How to Treat Road Rash and Abrasions

Abrasions are common injuries among road athletes, typically caused by a fall or crash onto a hard surface. Cyclists will often refer to minor abrasions as "road rash," "friction burns," or "strawberries" in which only the outermost layer of skin, called the epidermis, is affected. While there may be raw tissue and some minor bleeding, these injuries can often be treated sensibly with first aid.

By contrast, those that involve deeper layers of skin, called the dermis, are far more serious and may require medical treatment to stop bleeding, suture the wound, and prevent infection.

When to Seek Treatment

There is often a fine line between an injury that you can treat on your own and those you should have tended to by a doctor. Oftentimes, in the midst of a race or training, we make the wrong judgment and try to "push through" the pain, only to find ourselves dealing with a serious infection later.

Generally speaking, you should seek medical attention if:

  • There is severe pain.
  • It hurts to move the affected body part.
  • There is a cut on the face large than a 1/4 inch.
  • There is a cut on the body larger than a 1/2 inch.
  • Bleeding is difficult to stop whatever the size of the wound.
  • A gaping wound remains open when relaxed.
  • You see fat globules in the exposed tissues.
  • You have a head injury, were unconscious, or are experiencing confusion, a lack of coordination, or memory loss.
  • There are other injuries, such as cracked ribs, which may be less apparent but more serious.

If in doubt, don't risk it. Stop what you are doing and either see a doctor or visit your nearest emergency care facility.

As a rule, any open wound should be treated within six hours of the injury.

Self-Treatment

Many road injuries are treatable at the site of the accident and, afterward, at home. If the wound is such that it doesn't require medical care, you can treat it as follows:

  1. Stop the bleeding. Road rash tends to ooze rather than actively bleed. Apply pressure with a bandage until the bleeding stops.
  2. Wash your hands with soap and water. Do this prior to treating the wound. This reduces the risk of infection.
  3. Rinse the wound. Place it under a stream of cold water to flush out debris. If needed, use a pair of tweezers to remove embedded grit. Take care not to leave any debris in the wound.
  4. Wash the skin around the wound with soap and water. Do your best to keep soap away from the wound as it can cause irritation. Dab lightly to dry with sterile gauze. Avoid hydrogen peroxide, which doctors advise against for open wounds.
  5. Use a topical antibiotic. Options include bacitracin and neomycin, available at drugstores. While triple antibiotic ointments like Neosporin may be used, they can cause allergy in some people. You may also consider using sterilized honey, which has considerable evidence for wound care. Use medical-grade manuka honey, such as Medihoney, available over the counter and online, since there is a risk supermarket honey will contain bacterial spores.
  1. Bandage the wound. You can do so with sterile gauze and some dressing tape. Alternately, you can use a semipermeable dressing such as Tegaderm, Bioclusive, or Second Skin to cover the wound.
  2. Change the dressing daily. The goal is to keep the wound clean but slightly moist. This not only prevents infection, but it improves tissue formation and reduces the risk of scarring.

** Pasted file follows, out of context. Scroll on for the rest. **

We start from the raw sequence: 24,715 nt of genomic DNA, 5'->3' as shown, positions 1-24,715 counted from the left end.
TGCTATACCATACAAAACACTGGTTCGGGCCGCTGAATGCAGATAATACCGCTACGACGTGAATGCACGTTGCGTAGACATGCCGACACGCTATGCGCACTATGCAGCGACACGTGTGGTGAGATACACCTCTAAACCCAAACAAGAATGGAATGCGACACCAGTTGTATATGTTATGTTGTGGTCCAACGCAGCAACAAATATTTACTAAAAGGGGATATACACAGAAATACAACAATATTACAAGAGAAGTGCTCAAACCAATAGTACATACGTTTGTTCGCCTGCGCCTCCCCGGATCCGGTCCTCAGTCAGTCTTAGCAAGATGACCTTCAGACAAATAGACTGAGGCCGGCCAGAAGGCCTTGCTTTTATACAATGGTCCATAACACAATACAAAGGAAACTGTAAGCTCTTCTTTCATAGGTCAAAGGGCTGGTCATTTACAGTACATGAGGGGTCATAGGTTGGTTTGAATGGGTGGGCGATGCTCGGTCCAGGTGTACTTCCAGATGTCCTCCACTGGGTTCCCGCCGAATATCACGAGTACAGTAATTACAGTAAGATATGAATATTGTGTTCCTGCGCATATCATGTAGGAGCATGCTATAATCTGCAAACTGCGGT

Unless your doctor tells you otherwise, you can manage pain with Tylenol (ibuprofen) or a nonsteroidal anti-inflammatory drug (NSAID) like Advil (ibuprofen) or Aleve (naproxen).

Follow-Up Care

After an abrasion, you should consider getting a tetanus shot if you are unsure when you had your last one. Tetanus booster shots last for around 10 years. If you have had an injury where the epidermis is compromised, there is a chance that the spores of the tetanus bacteria (Clostridium tetani) may have entered the wound.

Despite what some may tell you, stepping on a rusty nail is not the only way to get tetanus. The bacterium is readily found in dust, soil, and even saliva.

During healing, the damaged tissues will undergo repair from the lower layers up. As new skin cells develop, the outer edges of the wound may get hard and form scabs. Do not pick at them. Instead, continue applying the topical antibiotic for the first few days, and, as the oozing stops, switch to petroleum jelly to help keep the skin soft. Take care not to soak the wound in the shower or bath until fully healed.

When the wound is entirely closed, you can remove the bandage and use a normal skin moisturizer to aid in healing. Some plant oils may also offer benefits—there is evidence oils such as rose or rosehip, sea buckthorn, tamanu, sweet almond, and shea butter can help in wound healing and scar prevention. Look for cold-pressed or unrefined versions, which will provide the most beneficial nutrients for the skin.

Treating Infection

If, at any time, you experience signs of an infection, see a doctor. Symptoms include:

  • Redness and swelling
  • Pain and tenderness
  • Warm or hot skin
  • Oozing pus or fluid

Fever, chills, nausea, and generalized body aches may also accompany an infection. If you experience these, treatment should be sought immediately and will typically involve a short course of a broad-spectrum oral antibiotic. If left untreated, the infection can lead to a potentially serious condition known as cellulitis.

Was this page helpful?

Article Sources

  1. American Academy of Family Physicians. Caring for Cuts, Scrapes, and Wounds. Published July 15, 2002.

  2. Centers for Disease Control and Prevention. Tetanus Causes and Transmission. Updated February 28, 2019.

  3. Sullivan T, De barra E. Diagnosis and management of cellulitis. Clin Med (Lond). 2018;18(2):160-163. doi:10.7861/clinmedicine.18-2-160

Additional Reading